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date: 28 September 2020

Abstract and Keywords

This chapter provides a reassessment of the war in Ireland during the mid-1640s in the light of recent scholarship, focusing on key issues such as religion, ethnicity, and class. Sandwiched between the massacres of both Catholics and Protestants at the outbreak of the rebellion in 1641 and the horrors of the Cromwellian conquest from 1649, Confederate Ireland is seemingly characterized by nothing more than internecine squabbling and indiscriminate bloodshed. The reality, however, is far more complex and the period witnessed the growing emergence of a sophisticated and inclusive Irish Catholic national identity, albeit a contested one. The English civil war, however, merely delayed the reconquest by seven years, as ultimately Irish Catholics, bitterly divided and chronically under-resourced in the military sphere, had no answer to Oliver Cromwell and the New Model Army.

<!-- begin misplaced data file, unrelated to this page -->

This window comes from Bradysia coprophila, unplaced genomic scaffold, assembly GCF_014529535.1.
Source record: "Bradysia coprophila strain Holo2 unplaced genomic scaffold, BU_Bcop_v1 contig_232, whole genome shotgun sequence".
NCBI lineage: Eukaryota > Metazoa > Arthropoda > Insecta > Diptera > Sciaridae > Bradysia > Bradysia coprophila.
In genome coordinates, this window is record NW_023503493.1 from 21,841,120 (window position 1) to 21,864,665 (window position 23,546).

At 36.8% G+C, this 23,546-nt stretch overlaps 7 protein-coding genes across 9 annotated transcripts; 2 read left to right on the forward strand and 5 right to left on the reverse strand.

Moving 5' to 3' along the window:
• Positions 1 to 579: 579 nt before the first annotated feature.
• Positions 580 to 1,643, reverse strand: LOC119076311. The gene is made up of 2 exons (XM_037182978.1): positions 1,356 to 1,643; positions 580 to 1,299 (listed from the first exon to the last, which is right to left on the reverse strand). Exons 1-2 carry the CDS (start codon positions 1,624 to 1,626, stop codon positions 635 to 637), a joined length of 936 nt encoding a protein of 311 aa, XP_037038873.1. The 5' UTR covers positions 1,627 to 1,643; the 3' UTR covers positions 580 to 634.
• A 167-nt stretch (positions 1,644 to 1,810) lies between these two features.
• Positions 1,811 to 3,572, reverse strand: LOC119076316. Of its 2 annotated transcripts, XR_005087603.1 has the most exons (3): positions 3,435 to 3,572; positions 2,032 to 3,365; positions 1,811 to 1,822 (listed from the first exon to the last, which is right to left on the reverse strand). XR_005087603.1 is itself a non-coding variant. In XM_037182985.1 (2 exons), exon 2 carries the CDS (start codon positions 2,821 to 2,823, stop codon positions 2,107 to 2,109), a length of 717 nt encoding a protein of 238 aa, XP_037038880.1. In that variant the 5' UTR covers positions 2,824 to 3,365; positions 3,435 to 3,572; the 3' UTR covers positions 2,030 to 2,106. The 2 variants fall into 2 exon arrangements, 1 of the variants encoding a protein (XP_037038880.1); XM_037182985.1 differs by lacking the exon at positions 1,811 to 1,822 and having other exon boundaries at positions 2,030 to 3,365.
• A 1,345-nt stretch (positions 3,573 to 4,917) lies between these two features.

Keywords: Ireland, Confederate, war, religion, ethnicity, class, national, identity, massacre, Cromwell

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